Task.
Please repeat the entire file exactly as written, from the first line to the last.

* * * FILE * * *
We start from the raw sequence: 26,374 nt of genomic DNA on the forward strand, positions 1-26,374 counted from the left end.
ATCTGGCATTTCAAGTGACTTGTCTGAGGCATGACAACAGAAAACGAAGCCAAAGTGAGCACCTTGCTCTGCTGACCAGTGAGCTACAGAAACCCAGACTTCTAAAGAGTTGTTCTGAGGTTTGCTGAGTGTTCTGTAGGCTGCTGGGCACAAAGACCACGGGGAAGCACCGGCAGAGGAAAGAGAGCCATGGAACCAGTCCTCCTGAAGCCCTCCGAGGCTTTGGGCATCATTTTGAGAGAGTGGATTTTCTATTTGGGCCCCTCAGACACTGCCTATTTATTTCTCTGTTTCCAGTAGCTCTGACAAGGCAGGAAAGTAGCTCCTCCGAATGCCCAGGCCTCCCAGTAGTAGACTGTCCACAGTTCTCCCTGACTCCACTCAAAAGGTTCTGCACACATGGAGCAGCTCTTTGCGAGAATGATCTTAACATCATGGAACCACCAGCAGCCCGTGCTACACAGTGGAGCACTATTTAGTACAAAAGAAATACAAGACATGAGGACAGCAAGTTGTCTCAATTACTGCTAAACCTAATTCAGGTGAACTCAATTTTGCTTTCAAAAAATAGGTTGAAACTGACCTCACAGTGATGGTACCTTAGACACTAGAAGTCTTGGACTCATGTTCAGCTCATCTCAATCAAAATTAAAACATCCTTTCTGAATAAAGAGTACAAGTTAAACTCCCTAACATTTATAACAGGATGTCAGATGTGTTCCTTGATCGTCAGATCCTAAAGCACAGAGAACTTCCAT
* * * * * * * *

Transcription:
We start from the raw sequence: 26,374 nt of genomic DNA on the forward strand, positions 1-26,374 counted from the left end.
ATCTGGCATTTCAAGTGACTTGTCTGAGGCATGACAACAGAAAACGAAGCCAAAGTGAGCACCTTGCTCTGCTGACCAGTGAGCTACAGAAACCCAGACTTCTAAAGAGTTGTTCTGAGGTTTGCTGAGTGTTCTGTAGGCTGCTGGGCACAAAGACCACGGGGAAGCACCGGCAGAGGAAAGAGAGCCATGGAACCAGTCCTCCTGAAGCCCTCCGAGGCTTTGGGCATCATTTTGAGAGAGTGGATTTTCTATTTGGGCCCCTCAGACACTGCCTATTTATTTCTCTGTTTCCAGTAGCTCTGACAAGGCAGGAAAGTAGCTCCTCCGAATGCCCAGGCCTCCCAGTAGTAGACTGTCCACAGTTCTCCCTGACTCCACTCAAAAGGTTCTGCACACATGGAGCAGCTCTTTGCGAGAATGATCTTAACATCATGGAACCACCAGCAGCCCGTGCTACACAGTGGAGCACTATTTAGTACAAAAGAAATACAAGACATGAGGACAGCAAGTTGTCTCAATTACTGCTAAACCTAATTCAGGTGAACTCAATTTTGCTTTCAAAAAATAGGTTGAAACTGACCTCACAGTGATGGTACCTTAGACACTAGAAGTCTTGGACTCATGTTCAGCTCATCTCAATCAAAATTAAAACATCCTTTCTGAATAAAGAGTACAAGTTAAACTCCCTAACATTTATAACAGGATGTCAGATGTGTTCCTTGATCGTCAGATCCTAAAGCACAGAGAACTTCCAT